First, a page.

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Holcim New Zealand holds ground-breaking ceremony for new terminal

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World Cement,

Holcim New Zealand has carried out the official ground-breaking for its new $50 million cement import terminal in Timaru. The old silos have already been demolished and the site is clear for construction to begin, with approvals already in place.

Holcim New Zealand’s Managing Director Jeremy Smith says the investment can be taken as a sign of the company’s confidence in the strength of the market, particularly in rebuilding following the Christchurch earthquake.

“The Port of Timaru terminal provides effective access to the major market of Christchurch, utilising the new $5 million silo capacity completed in January 2014 at the Lyttleton Port of Christchurch. This terminal also provides effective distribution to the whole of the South Island market and the lower North Island as well.,” he said. “The terminals will be a demonstration of the best in global fit-for-purpose design and port environments.”

The construction phase will now begin in earnest and the site should be fully operational by the first quarter of 2016.

The ground-breaking ceremony was attended by the Member of Parliament for Rangitata, Hon Jo Goodhew, who planted a tree to celebrate the occasion as a symbol of the care and value Holcim places on environments in which it operates. The company also launched a local scholarship programme as a way of thanking the community and demonstrating its investment is for the long-term.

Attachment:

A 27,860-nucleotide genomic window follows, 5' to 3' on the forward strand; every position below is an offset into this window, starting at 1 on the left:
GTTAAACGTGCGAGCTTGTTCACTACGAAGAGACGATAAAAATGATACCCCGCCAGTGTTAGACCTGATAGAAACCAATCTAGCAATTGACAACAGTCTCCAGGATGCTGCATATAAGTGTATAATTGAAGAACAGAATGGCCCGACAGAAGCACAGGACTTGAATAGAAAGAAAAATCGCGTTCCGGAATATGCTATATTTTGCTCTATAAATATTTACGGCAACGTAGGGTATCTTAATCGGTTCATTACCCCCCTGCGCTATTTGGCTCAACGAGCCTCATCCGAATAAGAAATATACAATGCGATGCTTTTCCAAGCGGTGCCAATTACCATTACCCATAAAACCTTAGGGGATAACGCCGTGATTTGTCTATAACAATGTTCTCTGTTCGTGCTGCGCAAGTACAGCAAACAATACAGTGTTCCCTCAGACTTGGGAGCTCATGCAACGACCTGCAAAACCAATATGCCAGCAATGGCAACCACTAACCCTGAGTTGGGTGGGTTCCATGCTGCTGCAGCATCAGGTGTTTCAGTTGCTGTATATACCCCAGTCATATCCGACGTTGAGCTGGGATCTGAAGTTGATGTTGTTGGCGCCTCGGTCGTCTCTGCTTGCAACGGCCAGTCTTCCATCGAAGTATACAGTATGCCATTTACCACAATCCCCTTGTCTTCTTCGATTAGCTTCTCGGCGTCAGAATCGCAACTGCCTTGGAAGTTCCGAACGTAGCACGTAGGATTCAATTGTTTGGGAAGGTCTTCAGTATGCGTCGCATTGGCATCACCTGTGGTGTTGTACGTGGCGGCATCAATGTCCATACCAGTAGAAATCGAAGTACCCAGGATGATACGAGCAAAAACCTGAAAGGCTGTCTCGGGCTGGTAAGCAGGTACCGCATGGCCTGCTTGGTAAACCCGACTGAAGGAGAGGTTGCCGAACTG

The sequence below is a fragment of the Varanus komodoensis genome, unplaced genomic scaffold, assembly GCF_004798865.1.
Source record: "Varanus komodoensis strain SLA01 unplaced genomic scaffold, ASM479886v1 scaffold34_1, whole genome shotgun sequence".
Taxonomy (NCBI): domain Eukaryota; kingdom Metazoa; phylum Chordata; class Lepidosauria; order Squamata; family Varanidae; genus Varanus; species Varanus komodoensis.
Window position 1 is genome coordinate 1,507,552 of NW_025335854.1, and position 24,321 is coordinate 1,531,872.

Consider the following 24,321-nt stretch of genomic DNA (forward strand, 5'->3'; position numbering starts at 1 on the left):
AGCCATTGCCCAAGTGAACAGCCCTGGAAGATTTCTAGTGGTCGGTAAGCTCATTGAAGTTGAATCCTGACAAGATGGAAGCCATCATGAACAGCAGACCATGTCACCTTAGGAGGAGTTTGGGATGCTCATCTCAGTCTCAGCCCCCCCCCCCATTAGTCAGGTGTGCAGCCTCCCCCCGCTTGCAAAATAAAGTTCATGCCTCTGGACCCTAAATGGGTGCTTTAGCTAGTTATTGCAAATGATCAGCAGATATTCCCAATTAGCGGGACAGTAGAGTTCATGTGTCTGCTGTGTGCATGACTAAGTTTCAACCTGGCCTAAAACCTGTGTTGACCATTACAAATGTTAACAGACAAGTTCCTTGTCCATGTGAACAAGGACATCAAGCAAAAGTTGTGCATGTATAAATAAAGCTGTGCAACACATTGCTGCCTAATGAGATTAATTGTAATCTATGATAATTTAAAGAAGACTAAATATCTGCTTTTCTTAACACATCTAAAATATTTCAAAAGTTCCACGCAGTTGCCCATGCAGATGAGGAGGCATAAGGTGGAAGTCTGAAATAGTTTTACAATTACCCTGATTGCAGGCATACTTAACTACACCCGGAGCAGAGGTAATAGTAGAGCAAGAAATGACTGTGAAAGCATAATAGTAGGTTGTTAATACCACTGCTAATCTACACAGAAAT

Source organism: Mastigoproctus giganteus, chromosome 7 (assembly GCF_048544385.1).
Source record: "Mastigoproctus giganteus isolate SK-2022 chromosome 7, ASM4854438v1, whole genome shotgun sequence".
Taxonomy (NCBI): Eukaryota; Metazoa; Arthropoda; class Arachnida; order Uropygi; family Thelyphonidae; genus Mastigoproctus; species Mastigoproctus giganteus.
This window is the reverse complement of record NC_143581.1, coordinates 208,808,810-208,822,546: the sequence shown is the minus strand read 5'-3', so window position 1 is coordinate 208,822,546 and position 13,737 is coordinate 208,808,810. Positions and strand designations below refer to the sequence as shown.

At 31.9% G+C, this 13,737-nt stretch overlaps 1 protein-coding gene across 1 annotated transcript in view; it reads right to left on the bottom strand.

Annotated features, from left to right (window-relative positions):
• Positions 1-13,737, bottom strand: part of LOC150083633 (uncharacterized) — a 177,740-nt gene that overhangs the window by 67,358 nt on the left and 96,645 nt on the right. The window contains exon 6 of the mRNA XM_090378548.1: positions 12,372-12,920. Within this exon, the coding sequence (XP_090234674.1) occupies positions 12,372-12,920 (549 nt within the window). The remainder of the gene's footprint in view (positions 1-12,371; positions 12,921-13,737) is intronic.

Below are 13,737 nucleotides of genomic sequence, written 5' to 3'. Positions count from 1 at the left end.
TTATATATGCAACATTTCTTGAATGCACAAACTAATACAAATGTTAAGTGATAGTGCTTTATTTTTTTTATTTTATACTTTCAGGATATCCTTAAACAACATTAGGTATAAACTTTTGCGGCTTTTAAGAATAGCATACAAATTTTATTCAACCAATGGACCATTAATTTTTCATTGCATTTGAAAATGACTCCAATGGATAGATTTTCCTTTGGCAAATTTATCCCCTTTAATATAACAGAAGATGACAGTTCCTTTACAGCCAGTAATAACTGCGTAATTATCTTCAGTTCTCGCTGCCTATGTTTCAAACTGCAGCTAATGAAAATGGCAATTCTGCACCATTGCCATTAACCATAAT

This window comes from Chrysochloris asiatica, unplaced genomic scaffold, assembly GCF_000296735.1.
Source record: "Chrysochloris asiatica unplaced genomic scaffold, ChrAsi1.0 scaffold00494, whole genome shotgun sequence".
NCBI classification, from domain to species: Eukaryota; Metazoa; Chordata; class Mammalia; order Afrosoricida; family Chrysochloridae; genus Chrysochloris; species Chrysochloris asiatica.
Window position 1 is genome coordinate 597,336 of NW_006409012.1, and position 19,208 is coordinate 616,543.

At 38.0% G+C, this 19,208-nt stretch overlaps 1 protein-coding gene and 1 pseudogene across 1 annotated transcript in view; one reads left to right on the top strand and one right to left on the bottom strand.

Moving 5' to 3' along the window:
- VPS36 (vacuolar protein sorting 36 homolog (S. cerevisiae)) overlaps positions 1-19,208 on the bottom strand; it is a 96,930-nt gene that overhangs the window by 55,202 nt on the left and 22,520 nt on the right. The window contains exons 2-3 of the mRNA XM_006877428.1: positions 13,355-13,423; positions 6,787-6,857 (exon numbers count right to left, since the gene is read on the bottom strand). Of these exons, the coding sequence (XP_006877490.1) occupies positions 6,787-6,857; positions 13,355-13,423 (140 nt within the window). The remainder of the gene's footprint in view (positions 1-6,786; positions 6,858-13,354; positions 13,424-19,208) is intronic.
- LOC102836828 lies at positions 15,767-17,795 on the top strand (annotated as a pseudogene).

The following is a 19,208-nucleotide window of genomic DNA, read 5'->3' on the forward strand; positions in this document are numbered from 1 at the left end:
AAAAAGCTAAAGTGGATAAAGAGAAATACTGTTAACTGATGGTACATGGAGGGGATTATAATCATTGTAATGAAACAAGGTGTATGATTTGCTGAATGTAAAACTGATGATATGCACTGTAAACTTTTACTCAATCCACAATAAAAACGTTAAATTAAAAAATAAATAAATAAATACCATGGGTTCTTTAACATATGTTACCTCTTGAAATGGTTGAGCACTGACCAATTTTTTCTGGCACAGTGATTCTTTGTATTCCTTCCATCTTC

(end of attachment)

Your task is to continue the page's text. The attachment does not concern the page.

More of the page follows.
Imports in, production out

Holcim New Zealand had previously announced plans to move out of manufacturing in New Zealand, changing instead to a strategy of importing and distributing bulk cement. In addition to the investment in Timaru, the company is also building a 30 000 t import terminal in Auckland, which is planned to commence construction in December 2014.

The new cement import terminal in Timaru will consist of two birthing facilities: one for 35 000 t (handy-sized) vessels and one for smaller coastal distribution vessels. The site will also include a shore-based ship unloading facility, a 30 000 t capacity cement storage dome, ship-loading for domestic distribution, a load-out facility for bulk cement trucks and ancillary building facilities. In the future, cement may also be distributed by rail. Initially, domestic shipments (via coastal vessel) are expected to be 1 – 2 shipments per week.

Adapted from press release by  

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